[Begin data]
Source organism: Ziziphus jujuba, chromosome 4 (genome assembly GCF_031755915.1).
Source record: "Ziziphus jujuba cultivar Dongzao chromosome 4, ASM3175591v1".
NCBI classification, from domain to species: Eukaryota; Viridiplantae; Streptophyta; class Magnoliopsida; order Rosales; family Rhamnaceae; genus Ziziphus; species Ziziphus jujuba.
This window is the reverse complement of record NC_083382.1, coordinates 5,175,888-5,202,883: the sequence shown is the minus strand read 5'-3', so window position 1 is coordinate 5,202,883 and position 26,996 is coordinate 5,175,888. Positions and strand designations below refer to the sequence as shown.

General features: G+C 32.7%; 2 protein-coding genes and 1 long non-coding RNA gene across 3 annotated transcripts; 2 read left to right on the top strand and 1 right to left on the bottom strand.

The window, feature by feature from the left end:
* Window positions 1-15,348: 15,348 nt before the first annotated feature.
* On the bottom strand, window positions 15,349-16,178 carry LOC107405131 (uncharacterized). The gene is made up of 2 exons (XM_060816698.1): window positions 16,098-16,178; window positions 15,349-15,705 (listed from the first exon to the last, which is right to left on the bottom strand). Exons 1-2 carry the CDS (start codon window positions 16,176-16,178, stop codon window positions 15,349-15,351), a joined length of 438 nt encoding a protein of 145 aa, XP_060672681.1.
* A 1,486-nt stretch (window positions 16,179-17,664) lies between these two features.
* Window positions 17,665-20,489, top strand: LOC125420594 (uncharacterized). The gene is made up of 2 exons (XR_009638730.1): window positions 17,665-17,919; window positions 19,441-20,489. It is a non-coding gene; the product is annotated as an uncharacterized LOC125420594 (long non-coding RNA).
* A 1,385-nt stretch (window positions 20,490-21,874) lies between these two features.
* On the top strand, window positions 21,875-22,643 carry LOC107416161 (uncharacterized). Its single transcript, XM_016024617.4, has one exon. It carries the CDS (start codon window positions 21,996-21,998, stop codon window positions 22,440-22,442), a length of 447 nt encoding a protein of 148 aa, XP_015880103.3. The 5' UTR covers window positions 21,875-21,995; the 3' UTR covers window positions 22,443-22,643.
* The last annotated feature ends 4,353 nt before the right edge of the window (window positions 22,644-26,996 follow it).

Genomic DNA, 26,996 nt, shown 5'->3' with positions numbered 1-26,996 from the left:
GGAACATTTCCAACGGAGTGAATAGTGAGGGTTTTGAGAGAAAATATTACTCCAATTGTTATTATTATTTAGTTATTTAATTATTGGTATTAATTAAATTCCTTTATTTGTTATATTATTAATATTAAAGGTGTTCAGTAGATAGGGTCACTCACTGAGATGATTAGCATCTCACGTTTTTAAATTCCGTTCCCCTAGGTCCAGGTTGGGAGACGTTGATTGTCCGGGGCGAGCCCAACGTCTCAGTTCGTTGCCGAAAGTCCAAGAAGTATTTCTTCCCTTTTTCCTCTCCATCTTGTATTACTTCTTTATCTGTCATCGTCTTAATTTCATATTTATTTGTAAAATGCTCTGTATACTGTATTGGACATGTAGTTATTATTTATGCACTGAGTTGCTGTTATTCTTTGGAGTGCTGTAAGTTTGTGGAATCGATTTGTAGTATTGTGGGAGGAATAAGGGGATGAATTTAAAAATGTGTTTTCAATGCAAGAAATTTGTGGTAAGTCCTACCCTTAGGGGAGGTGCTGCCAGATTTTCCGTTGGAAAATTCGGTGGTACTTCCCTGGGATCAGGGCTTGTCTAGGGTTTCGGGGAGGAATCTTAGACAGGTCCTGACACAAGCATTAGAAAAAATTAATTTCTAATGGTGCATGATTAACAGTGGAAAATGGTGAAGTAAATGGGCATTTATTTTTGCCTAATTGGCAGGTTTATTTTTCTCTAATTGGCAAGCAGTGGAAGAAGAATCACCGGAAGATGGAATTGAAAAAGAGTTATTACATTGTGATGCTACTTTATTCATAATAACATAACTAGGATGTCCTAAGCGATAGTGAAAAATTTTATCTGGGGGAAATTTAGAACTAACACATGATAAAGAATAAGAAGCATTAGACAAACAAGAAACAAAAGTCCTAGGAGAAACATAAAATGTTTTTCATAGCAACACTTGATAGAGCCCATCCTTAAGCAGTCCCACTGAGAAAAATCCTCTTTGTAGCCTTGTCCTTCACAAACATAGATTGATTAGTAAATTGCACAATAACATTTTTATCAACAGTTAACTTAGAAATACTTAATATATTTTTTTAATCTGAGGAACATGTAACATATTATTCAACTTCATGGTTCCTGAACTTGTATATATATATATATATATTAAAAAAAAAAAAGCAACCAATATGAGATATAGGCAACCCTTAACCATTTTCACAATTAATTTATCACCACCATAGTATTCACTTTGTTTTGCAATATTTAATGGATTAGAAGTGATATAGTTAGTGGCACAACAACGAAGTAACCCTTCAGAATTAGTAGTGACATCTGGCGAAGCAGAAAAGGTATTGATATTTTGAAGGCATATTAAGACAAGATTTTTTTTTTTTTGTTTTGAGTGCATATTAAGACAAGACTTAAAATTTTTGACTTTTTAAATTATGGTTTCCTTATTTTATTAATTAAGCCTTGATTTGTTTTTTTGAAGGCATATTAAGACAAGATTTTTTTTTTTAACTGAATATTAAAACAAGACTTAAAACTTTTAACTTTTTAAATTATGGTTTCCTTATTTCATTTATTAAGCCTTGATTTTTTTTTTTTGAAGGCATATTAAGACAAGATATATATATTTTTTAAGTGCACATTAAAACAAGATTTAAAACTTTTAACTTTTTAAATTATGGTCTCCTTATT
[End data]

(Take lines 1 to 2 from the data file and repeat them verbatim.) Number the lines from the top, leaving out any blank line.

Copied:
Source organism: Ziziphus jujuba, chromosome 4 (genome assembly GCF_031755915.1).
Source record: "Ziziphus jujuba cultivar Dongzao chromosome 4, ASM3175591v1".